There are two statements that describe The Ministry of Utmost Happiness. One, it is a coming together of different narratives; the earthy, painful, funny, sexy, and violent ones. The second narrative is its fast pace as well as the frayed edged and longueurs that creep up almost suddenly.
It is a depiction of the lost and found, self-denial and sacrifice, as we as the battle between a rigid society and self-assertion. The main character of the book is Anjum who has decided that she will live in a graveyard and thinks of herself as a “tree”; unmoved, in sync with nature, mute, but all-seeing.
The writer is aware of the complexities of independence as a campaigner of it herself. Anjum is what you would call a “hijra” or intersex, eunuch, or transgender. She had both female and male sex organs and was born Aftab. After a time, she undergoes surgery. From the time she was an adolescent, Anjum had always lived in the Khwabgah (sleeping quarters) and for her, this had always been the space she could self-express and liberate herself.
The residents of Khwabgah are very different and diverse in their self-identity, experiences, and their origins. However, their commonality is that they are all society’s outcasts. Even though there are residents that are happy with the identity of being Trans, Anjum would much rather be referred to as a hijra.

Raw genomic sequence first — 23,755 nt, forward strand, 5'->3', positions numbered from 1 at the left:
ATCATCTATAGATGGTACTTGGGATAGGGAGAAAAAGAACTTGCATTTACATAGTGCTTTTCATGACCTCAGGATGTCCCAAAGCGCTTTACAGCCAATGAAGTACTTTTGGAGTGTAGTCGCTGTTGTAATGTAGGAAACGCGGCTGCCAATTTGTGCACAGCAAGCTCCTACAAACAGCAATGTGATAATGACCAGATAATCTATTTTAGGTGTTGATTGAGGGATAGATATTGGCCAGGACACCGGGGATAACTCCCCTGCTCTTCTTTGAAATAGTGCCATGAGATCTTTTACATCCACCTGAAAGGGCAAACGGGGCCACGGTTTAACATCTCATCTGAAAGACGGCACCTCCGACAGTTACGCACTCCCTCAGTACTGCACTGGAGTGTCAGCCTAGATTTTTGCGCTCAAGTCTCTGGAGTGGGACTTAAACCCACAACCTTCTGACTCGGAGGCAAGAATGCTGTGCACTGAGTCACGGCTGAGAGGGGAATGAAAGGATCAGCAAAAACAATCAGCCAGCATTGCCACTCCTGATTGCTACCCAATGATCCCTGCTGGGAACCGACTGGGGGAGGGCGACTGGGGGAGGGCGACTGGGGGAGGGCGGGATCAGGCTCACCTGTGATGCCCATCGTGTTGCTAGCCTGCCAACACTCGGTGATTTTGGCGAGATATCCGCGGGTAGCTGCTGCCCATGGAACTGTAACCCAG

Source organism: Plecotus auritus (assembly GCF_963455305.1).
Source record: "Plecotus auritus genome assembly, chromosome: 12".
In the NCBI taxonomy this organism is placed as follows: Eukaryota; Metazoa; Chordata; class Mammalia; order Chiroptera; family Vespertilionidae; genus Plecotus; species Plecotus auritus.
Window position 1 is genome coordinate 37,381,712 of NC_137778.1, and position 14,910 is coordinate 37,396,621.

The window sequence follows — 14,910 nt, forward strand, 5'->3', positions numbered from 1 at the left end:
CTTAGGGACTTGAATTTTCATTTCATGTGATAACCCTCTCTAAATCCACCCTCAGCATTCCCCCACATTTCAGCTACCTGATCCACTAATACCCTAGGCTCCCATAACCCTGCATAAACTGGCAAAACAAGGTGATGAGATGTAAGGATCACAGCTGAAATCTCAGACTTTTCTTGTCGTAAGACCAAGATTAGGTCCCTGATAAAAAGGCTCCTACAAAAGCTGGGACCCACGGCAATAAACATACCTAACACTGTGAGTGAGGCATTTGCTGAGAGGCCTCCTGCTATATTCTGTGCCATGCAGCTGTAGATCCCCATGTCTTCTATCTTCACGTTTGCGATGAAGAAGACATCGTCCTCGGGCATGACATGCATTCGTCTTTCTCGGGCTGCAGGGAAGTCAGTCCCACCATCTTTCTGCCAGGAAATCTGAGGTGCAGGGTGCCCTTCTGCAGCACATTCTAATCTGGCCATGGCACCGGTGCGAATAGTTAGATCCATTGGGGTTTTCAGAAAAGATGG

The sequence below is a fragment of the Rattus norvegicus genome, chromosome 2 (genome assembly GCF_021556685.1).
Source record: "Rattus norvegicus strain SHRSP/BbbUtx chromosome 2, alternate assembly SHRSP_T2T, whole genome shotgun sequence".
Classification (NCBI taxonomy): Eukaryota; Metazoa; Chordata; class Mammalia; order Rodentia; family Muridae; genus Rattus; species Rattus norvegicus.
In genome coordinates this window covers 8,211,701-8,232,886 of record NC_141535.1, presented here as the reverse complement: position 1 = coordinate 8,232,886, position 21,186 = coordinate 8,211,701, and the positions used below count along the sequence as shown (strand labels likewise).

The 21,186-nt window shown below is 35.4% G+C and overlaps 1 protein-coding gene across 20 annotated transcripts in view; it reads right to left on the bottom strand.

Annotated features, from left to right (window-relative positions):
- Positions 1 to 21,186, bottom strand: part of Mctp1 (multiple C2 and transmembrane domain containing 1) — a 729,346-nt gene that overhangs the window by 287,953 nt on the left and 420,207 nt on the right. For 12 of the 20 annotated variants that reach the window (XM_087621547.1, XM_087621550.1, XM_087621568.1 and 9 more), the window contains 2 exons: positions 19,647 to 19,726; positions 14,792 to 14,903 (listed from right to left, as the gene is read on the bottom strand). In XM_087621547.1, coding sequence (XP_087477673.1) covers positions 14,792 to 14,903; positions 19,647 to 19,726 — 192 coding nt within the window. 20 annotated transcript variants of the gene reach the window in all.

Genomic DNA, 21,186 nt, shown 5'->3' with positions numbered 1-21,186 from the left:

Roy introduces us to a plethora of characters such as Zakir Mian, Gudiya, Saddam Hussein, Isharat, and many others through Anjum. Once the reader becomes invested in Anjums’ journey into motherhood, they become aware that the book isn’t about one story, it is a reference to many.
Quite abruptly and without warning, the reader meets Naga, Musa, Biplab, and Tilo, all having no connection with Anjum but are college friends that met in the mid 1980’s. The core of the novel revolves around these friends. Many years later Naga is a well-known leftwing journalist, Biplab works for the Indian Intelligence Bureau, and we experience Musa freedom fighting in Kashmir.
Tilo remains mysterious to the reader. However, as the years wear on, their intertwined lives come apart and each friend is a representation at the conflicting ideologies holding onto Kashmir.
The story at this point moves back and forth and settles into forgotten notebooks, official reports, witness reports, and immigration forms that tell the hazy story of Kashmir. All through the book, Roy craftily exposes her readers to the different experiences of life in India.
Roy covers everything that India is about; domestic abuse and suicide, war-ravaged Kashmir, the marginalised, untouchables and outcasts, as well as the misunderstood. No stone is left unturned. As the book approaches its end, the readers are confronted with an eye opening question, “how do we tell a shattered story?
The response that follows is complex at first but turns into an eye-opener for the discerning reader: by becoming everybody and becoming everything. In essence, it is quite clear that this is exactly what Roy was doing with the novel; becoming everything and everyone.